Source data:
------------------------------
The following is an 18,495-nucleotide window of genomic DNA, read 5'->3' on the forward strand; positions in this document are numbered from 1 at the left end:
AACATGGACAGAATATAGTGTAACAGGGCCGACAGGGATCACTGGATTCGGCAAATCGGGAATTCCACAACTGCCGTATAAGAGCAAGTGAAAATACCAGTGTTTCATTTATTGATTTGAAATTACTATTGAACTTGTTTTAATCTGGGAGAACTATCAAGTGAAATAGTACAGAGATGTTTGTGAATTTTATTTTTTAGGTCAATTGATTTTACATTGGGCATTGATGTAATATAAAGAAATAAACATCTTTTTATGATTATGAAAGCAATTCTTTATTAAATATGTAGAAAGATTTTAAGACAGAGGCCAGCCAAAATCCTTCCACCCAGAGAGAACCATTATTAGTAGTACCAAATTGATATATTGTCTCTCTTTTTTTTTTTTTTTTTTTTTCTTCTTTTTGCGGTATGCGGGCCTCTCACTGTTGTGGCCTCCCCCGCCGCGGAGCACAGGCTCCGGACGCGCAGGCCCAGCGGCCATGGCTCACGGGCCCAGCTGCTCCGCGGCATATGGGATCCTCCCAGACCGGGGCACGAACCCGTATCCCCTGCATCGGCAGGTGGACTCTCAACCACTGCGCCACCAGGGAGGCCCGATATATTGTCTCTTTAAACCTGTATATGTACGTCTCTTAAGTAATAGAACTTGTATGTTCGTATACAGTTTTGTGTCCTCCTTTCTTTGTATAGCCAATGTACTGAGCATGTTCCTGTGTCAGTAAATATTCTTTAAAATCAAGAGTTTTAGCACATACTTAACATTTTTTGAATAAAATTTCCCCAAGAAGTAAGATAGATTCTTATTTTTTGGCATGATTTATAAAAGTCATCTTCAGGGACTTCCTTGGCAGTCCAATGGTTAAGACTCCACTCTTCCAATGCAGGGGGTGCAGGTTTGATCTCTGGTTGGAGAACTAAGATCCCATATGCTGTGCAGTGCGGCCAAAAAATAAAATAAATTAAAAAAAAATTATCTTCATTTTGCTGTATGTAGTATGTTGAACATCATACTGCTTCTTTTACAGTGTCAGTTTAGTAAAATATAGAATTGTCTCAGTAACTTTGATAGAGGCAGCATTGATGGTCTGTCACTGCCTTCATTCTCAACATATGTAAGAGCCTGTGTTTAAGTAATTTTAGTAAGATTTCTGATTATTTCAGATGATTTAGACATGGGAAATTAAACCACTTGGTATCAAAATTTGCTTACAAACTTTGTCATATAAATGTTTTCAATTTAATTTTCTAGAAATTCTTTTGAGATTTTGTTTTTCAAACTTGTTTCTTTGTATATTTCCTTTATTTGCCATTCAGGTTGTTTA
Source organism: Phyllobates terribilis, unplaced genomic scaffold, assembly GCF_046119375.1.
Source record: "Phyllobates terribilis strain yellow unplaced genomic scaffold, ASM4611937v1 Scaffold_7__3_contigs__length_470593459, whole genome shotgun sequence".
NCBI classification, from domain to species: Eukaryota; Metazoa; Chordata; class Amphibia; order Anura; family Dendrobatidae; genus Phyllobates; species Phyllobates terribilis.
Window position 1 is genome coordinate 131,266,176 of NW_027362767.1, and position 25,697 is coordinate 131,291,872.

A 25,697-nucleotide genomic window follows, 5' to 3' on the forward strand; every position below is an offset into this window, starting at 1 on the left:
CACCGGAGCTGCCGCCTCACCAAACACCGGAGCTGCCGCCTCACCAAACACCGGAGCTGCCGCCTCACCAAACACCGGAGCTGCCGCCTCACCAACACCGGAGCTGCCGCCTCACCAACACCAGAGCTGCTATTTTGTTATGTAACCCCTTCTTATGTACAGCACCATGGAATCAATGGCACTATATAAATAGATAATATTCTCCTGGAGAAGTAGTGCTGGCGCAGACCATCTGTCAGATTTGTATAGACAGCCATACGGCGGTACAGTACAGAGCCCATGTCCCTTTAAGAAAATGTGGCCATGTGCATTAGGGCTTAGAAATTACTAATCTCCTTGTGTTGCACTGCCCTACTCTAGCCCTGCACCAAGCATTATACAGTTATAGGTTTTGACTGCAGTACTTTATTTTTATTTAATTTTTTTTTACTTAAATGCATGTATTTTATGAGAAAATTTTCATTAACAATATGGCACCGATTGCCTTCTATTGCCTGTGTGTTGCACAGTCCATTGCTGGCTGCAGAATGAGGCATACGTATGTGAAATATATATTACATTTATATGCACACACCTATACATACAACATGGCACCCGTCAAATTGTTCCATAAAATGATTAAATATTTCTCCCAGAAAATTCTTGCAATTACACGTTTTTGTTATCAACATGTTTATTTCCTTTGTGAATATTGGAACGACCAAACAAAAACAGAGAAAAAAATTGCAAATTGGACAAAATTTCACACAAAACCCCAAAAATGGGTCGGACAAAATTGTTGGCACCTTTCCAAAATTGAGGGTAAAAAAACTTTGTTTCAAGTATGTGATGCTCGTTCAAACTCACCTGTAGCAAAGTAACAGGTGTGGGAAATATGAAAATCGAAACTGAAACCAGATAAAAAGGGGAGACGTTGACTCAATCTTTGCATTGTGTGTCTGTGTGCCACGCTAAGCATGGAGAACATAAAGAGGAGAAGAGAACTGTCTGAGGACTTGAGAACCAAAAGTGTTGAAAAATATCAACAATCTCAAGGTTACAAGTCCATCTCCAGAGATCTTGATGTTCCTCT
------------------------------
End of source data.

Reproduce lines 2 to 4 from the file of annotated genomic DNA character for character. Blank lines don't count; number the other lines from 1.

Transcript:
AACATGGACAGAATATAGTGTAACAGGGCCGACAGGGATCACTGGATTCGGCAAATCGGGAATTCCACAACTGCCGTATAAGAGCAAGTGAAAATACCAGTGTTTCATTTATTGATTTGAAATTACTATTGAACTTGTTTTAATCTGGGAGAACTATCAAGTGAAATAGTACAGAGATGTTTGTGAATTTTATTTTTTAGGTCAATTGATTTTACATTGGGCATTGATGTAATATAAAGAAATAAACATCTTTTTATGATTATGAAAGCAATTCTTTATTAAATATGTAGAAAGATTTTAAGACAGAGGCCAGCCAAAATCCTTCCACCCAGAGAGAACCATTATTAGTAGTACCAAATTGATATATTGTCTCTCTTTTTTTTTTTTTTTTTTTTTCTTCTTTTTGCGGTATGCGGGCCTCTCACTGTTGTGGCCTCCCCCGCCGCGGAGCACAGGCTCCGGACGCGCAGGCCCAGCGGCCATGGCTCACGGGCCCAGCTGCTCCGCGGCATATGGGATCCTCCCAGACCGGGGCACGAACCCGTATCCCCTGCATCGGCAGGTGGACTCTCAACCACTGCGCCACCAGGGAGGCCCGATATATTGTCTCTTTAAACCTGTATATGTACGTCTCTTAAGTAATAGAACTTGTATGTTCGTATACAGTTTTGTGTCCTCCTTTCTTTGTATAGCCAATGTACTGAGCATGTTCCTGTGTCAGTAAATATTCTTTAAAATCAAGAGTTTTAGCACATACTTAACATTTTTTGAATAAAATTTCCCCAAGAAGTAAGATAGATTCTTATTTTTTGGCATGATTTATAAAAGTCATCTTCAGGGACTTCCTTGGCAGTCCAATGGTTAAGACTCCACTCTTCCAATGCAGGGGGTGCAGGTTTGATCTCTGGTTGGAGAACTAAGATCCCATATGCTGTGCAGTGCGGCCAAAAAATAAAATAAATTAAAAAAAAATTATCTTCATTTTGCTGTATGTAGTATGTTGAACATCATACTGCTTCTTTTACAGTGTCAGTTTAGTAAAATATAGAATTGTCTCAGTAACTTTGATAGAGGCAGCATTGATGGTCTGTCACTGCCTTCATTCTCAACATATGTAAGAGCCTGTGTTTAAGTAATTTTAGTAAGATTTCTGATTATTTCAGATGATTTAGACATGGGAAATTAAACCACTTGGTATCAAAATTTGCTTACAAACTTTGTCATATAAATGTTTTCAATTTAATTTTCTAGAAATTCTTTTGAGATTTTGTTTTTCAAACTTGTTTCTTTGTATATTTCCTTTATTTGCCATTCAGGTTGTTTA
Source organism: Phyllobates terribilis, unplaced genomic scaffold, assembly GCF_046119375.1.
Source record: "Phyllobates terribilis strain yellow unplaced genomic scaffold, ASM4611937v1 Scaffold_7__3_contigs__length_470593459, whole genome shotgun sequence".